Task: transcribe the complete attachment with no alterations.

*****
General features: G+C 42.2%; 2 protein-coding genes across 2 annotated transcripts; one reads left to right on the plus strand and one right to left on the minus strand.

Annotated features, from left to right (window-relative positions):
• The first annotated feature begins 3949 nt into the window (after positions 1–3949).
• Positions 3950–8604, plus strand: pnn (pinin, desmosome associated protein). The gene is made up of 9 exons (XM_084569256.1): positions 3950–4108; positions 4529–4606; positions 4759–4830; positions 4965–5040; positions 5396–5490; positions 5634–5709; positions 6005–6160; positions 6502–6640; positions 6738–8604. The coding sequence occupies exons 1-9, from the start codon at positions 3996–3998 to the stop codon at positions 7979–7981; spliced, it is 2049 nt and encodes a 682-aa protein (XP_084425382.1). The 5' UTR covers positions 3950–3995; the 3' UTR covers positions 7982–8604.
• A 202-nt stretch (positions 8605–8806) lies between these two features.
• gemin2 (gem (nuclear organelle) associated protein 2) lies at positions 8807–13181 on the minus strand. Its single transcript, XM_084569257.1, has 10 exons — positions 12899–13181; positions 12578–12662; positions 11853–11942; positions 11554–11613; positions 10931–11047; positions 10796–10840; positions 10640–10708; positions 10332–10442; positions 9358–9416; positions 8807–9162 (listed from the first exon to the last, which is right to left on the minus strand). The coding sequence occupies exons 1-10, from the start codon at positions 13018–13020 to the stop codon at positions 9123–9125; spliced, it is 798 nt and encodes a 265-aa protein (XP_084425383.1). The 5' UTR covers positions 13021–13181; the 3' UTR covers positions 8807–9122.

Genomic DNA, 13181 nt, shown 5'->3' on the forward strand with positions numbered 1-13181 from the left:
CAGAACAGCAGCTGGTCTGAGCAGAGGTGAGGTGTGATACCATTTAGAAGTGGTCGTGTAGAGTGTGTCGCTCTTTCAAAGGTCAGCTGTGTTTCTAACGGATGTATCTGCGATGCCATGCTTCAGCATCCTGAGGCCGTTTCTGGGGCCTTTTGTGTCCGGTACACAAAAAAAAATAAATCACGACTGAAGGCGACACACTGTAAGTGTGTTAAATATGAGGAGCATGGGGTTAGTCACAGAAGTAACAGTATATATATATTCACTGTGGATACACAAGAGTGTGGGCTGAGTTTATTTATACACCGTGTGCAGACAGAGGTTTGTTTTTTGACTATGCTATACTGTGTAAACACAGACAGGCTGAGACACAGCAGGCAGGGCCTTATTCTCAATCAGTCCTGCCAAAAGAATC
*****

General features: G+C 42.2%; 2 protein-coding genes across 2 annotated transcripts; one reads left to right on the plus strand and one right to left on the minus strand.

Annotated features, from left to right (window-relative positions):
• The first annotated feature begins 3949 nt into the window (after positions 1–3949).
• Positions 3950–8604, plus strand: pnn (pinin, desmosome associated protein). The gene is made up of 9 exons (XM_084569256.1): positions 3950–4108; positions 4529–4606; positions 4759–4830; positions 4965–5040; positions 5396–5490; positions 5634–5709; positions 6005–6160; positions 6502–6640; positions 6738–8604. The coding sequence occupies exons 1-9, from the start codon at positions 3996–3998 to the stop codon at positions 7979–7981; spliced, it is 2049 nt and encodes a 682-aa protein (XP_084425382.1). The 5' UTR covers positions 3950–3995; the 3' UTR covers positions 7982–8604.
• A 202-nt stretch (positions 8605–8806) lies between these two features.
• gemin2 (gem (nuclear organelle) associated protein 2) lies at positions 8807–13181 on the minus strand. Its single transcript, XM_084569257.1, has 10 exons — positions 12899–13181; positions 12578–12662; positions 11853–11942; positions 11554–11613; positions 10931–11047; positions 10796–10840; positions 10640–10708; positions 10332–10442; positions 9358–9416; positions 8807–9162 (listed from the first exon to the last, which is right to left on the minus strand). The coding sequence occupies exons 1-10, from the start codon at positions 13018–13020 to the stop codon at positions 9123–9125; spliced, it is 798 nt and encodes a 265-aa protein (XP_084425383.1). The 5' UTR covers positions 13021–13181; the 3' UTR covers positions 8807–9122.

Genomic DNA, 13181 nt, shown 5'->3' on the forward strand with positions numbered 1-13181 from the left:
CAGAACAGCAGCTGGTCTGAGCAGAGGTGAGGTGTGATACCATTTAGAAGTGGTCGTGTAGAGTGTGTCGCTCTTTCAAAGGTCAGCTGTGTTTCTAACGGATGTATCTGCGATGCCATGCTTCAGCATCCTGAGGCCGTTTCTGGGGCCTTTTGTGTCCGGTACACAAAAAAAAATAAATCACGACTGAAGGCGACACACTGTAAGTGTGTTAAATATGAGGAGCATGGGGTTAGTCACAGAAGTAACAGTATATATATATTCACTGTGGATACACAAGAGTGTGGGCTGAGTTTATTTATACACCGTGTGCAGACAGAGGTTTGTTTTTTGACTATGCTATACTGTGTAAACACAGACAGGCTGAGACACAGCAGGCAGGGCCTTATTCTCAATCAGTCCTGCCAAAAGAATC